Johannesburg-based ‘The Bloody Horse’ was a periodical that focused on writing and the arts in South Africa during the early ’80s. The publication came into being as a result of a conversation among Patrick Cullinan, Lionel Abrahams, and Chris Hope during the 1974 Poetry Conference in Cape Town. Notably, Abrahams’ influential magazine, ‘The Purple Renoster,’ had closed down, which was massively underrated for its time, and he was open to new opportunities. The main topic of discussion during this conversation was actually about starting Bateleur Press and publishing relevant books of poetry, rather than creating another little magazine. At that time, Contrast, Izwi, New Coin, Staffrider, and Ophir were still thriving
Despite the high cost, time requirements, and the high fatality rate of all little magazines at the time, the group made the decision to publish the The Bloody Horse. Even though only six issues were produced between 1980 and 1981, it played a pivotal role in the establishment of Bateleur Press. In contrast to the mid-70s, in some small way, The Bloody Horse contributed to fostering an environment in which there were at least four publishers keeping the literary field alive in South Africa. These publishers included Ravan, Mantis, Donker, and Bateleur, all of whom regularly published South African verse and provided writers across the country with a platform.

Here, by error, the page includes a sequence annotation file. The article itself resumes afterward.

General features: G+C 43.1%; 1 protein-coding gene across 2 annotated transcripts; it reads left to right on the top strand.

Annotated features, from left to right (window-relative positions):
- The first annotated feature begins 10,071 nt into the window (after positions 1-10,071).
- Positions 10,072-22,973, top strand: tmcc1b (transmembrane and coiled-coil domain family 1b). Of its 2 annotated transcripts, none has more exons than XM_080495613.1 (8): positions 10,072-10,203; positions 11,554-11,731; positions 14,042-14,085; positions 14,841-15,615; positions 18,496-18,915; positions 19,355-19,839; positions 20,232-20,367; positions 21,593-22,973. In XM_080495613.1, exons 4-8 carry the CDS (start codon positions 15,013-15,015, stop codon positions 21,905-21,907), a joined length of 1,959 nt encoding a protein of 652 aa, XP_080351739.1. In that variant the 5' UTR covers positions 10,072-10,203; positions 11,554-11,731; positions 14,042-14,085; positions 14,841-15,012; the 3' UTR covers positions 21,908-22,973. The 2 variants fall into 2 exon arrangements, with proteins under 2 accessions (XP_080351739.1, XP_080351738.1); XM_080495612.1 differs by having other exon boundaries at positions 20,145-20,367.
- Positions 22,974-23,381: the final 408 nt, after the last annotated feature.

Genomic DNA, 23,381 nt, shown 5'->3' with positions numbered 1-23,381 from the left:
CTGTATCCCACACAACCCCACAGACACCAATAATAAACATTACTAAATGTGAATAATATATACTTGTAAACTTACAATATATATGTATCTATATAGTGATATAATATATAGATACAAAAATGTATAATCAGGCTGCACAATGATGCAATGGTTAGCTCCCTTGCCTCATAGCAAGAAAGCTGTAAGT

The title, ‘The Bloody Horse,’ alludes to South African poet Roy Campbell’s poem ‘On Some South African Novelists’ and underscores the founders’ belief that literature could play a role in South African political discourse. The response to the editors’ call for contributors was impressive. Ampie Coetzee, a key member of the Afrikaans literary establishment, was invited to join the editorial board, alongside Peter Strauss in Durban and Mark Swift in Cape Town. Chris Hope and Sheila Roberts contributed their respective efforts from abroad. Importantly, Lawrence Herber and his wife Avril, Paul Stopforth, and many others lent their skills, without whom the Arts section would likely not have been as relevant. Chris Russell, the former editor of National Student, also joined the team.